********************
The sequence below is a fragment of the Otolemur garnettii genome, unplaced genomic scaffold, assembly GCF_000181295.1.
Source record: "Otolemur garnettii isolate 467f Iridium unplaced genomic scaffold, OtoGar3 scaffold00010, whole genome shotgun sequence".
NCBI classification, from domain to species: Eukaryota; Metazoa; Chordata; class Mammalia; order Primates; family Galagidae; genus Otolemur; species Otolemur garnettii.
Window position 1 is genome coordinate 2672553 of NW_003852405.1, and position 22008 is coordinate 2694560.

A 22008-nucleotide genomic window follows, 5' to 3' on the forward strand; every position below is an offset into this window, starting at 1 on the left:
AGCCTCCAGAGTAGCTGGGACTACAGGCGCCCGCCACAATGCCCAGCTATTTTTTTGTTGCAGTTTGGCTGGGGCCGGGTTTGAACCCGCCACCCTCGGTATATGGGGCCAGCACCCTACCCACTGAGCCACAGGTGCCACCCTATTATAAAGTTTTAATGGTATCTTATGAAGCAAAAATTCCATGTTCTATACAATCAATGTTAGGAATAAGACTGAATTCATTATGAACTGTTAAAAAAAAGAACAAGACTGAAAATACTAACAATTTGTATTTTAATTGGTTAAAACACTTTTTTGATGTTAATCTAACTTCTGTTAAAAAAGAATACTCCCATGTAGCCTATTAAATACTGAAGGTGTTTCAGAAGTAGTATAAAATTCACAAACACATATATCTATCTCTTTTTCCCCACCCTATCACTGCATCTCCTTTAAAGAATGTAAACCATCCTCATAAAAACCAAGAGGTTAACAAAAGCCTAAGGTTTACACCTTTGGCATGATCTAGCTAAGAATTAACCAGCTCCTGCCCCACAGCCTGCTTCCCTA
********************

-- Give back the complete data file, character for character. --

The sequence below is a fragment of the Otolemur garnettii genome, unplaced genomic scaffold, assembly GCF_000181295.1.
Source record: "Otolemur garnettii isolate 467f Iridium unplaced genomic scaffold, OtoGar3 scaffold00010, whole genome shotgun sequence".
NCBI classification, from domain to species: Eukaryota; Metazoa; Chordata; class Mammalia; order Primates; family Galagidae; genus Otolemur; species Otolemur garnettii.
Window position 1 is genome coordinate 2672553 of NW_003852405.1, and position 22008 is coordinate 2694560.

A 22008-nucleotide genomic window follows, 5' to 3' on the forward strand; every position below is an offset into this window, starting at 1 on the left:
AGCCTCCAGAGTAGCTGGGACTACAGGCGCCCGCCACAATGCCCAGCTATTTTTTTGTTGCAGTTTGGCTGGGGCCGGGTTTGAACCCGCCACCCTCGGTATATGGGGCCAGCACCCTACCCACTGAGCCACAGGTGCCACCCTATTATAAAGTTTTAATGGTATCTTATGAAGCAAAAATTCCATGTTCTATACAATCAATGTTAGGAATAAGACTGAATTCATTATGAACTGTTAAAAAAAAGAACAAGACTGAAAATACTAACAATTTGTATTTTAATTGGTTAAAACACTTTTTTGATGTTAATCTAACTTCTGTTAAAAAAGAATACTCCCATGTAGCCTATTAAATACTGAAGGTGTTTCAGAAGTAGTATAAAATTCACAAACACATATATCTATCTCTTTTTCCCCACCCTATCACTGCATCTCCTTTAAAGAATGTAAACCATCCTCATAAAAACCAAGAGGTTAACAAAAGCCTAAGGTTTACACCTTTGGCATGATCTAGCTAAGAATTAACCAGCTCCTGCCCCACAGCCTGCTTCCCTA